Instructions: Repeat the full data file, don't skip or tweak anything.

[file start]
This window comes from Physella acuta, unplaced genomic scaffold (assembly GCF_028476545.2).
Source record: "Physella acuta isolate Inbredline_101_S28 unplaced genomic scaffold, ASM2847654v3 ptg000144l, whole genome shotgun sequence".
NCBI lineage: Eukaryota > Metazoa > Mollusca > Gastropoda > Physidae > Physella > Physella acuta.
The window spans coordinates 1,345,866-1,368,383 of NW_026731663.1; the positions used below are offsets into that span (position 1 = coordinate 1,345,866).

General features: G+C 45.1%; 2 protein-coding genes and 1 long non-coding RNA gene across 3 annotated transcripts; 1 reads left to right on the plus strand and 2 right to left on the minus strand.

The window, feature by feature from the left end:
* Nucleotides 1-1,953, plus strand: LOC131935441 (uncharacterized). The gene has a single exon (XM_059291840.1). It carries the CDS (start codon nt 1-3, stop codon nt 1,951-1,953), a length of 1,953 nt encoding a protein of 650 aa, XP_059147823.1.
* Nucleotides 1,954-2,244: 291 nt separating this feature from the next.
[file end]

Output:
This window comes from Physella acuta, unplaced genomic scaffold (assembly GCF_028476545.2).
Source record: "Physella acuta isolate Inbredline_101_S28 unplaced genomic scaffold, ASM2847654v3 ptg000144l, whole genome shotgun sequence".
NCBI lineage: Eukaryota > Metazoa > Mollusca > Gastropoda > Physidae > Physella > Physella acuta.
The window spans coordinates 1,345,866-1,368,383 of NW_026731663.1; the positions used below are offsets into that span (position 1 = coordinate 1,345,866).

General features: G+C 45.1%; 2 protein-coding genes and 1 long non-coding RNA gene across 3 annotated transcripts; 1 reads left to right on the plus strand and 2 right to left on the minus strand.

The window, feature by feature from the left end:
* Nucleotides 1-1,953, plus strand: LOC131935441 (uncharacterized). The gene has a single exon (XM_059291840.1). It carries the CDS (start codon nt 1-3, stop codon nt 1,951-1,953), a length of 1,953 nt encoding a protein of 650 aa, XP_059147823.1.
* Nucleotides 1,954-2,244: 291 nt separating this feature from the next.